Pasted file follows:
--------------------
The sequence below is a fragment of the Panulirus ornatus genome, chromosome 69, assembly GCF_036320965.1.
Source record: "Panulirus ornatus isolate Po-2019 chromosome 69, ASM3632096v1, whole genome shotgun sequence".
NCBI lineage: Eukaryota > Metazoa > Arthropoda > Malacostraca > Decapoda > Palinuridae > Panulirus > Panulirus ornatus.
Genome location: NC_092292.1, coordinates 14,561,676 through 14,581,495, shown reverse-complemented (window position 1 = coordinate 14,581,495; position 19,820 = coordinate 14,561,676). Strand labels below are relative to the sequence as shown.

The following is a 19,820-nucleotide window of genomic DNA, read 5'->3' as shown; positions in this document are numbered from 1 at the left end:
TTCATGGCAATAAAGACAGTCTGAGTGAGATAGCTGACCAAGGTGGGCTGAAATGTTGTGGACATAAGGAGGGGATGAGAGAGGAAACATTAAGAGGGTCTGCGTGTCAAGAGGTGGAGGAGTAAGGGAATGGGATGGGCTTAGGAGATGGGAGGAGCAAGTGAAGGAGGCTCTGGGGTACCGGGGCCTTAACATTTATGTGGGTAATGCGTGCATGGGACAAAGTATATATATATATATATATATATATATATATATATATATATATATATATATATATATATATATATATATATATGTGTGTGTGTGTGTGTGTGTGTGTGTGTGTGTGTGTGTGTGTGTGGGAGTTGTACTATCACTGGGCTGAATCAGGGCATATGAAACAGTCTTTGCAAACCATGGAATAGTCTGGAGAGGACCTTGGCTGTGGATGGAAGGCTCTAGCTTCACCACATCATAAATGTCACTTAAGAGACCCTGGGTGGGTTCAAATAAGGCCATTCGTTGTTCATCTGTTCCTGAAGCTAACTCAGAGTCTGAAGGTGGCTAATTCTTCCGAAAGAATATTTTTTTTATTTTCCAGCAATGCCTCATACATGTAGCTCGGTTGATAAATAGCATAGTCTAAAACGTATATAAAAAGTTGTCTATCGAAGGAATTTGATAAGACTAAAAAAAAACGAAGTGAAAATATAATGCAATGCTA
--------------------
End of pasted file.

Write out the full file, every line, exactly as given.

The sequence below is a fragment of the Panulirus ornatus genome, chromosome 69, assembly GCF_036320965.1.
Source record: "Panulirus ornatus isolate Po-2019 chromosome 69, ASM3632096v1, whole genome shotgun sequence".
NCBI lineage: Eukaryota > Metazoa > Arthropoda > Malacostraca > Decapoda > Palinuridae > Panulirus > Panulirus ornatus.
Genome location: NC_092292.1, coordinates 14,561,676 through 14,581,495, shown reverse-complemented (window position 1 = coordinate 14,581,495; position 19,820 = coordinate 14,561,676). Strand labels below are relative to the sequence as shown.

The following is a 19,820-nucleotide window of genomic DNA, read 5'->3' as shown; positions in this document are numbered from 1 at the left end:
TTCATGGCAATAAAGACAGTCTGAGTGAGATAGCTGACCAAGGTGGGCTGAAATGTTGTGGACATAAGGAGGGGATGAGAGAGGAAACATTAAGAGGGTCTGCGTGTCAAGAGGTGGAGGAGTAAGGGAATGGGATGGGCTTAGGAGATGGGAGGAGCAAGTGAAGGAGGCTCTGGGGTACCGGGGCCTTAACATTTATGTGGGTAATGCGTGCATGGGACAAAGTATATATATATATATATATATATATATATATATATATATATATATATATATATATATATATATATATATATATGTGTGTGTGTGTGTGTGTGTGTGTGTGTGTGTGTGTGTGTGTGTGGGAGTTGTACTATCACTGGGCTGAATCAGGGCATATGAAACAGTCTTTGCAAACCATGGAATAGTCTGGAGAGGACCTTGGCTGTGGATGGAAGGCTCTAGCTTCACCACATCATAAATGTCACTTAAGAGACCCTGGGTGGGTTCAAATAAGGCCATTCGTTGTTCATCTGTTCCTGAAGCTAACTCAGAGTCTGAAGGTGGCTAATTCTTCCGAAAGAATATTTTTTTTATTTTCCAGCAATGCCTCATACATGTAGCTCGGTTGATAAATAGCATAGTCTAAAACGTATATAAAAAGTTGTCTATCGAAGGAATTTGATAAGACTAAAAAAAAACGAAGTGAAAATATAATGCAATGCTA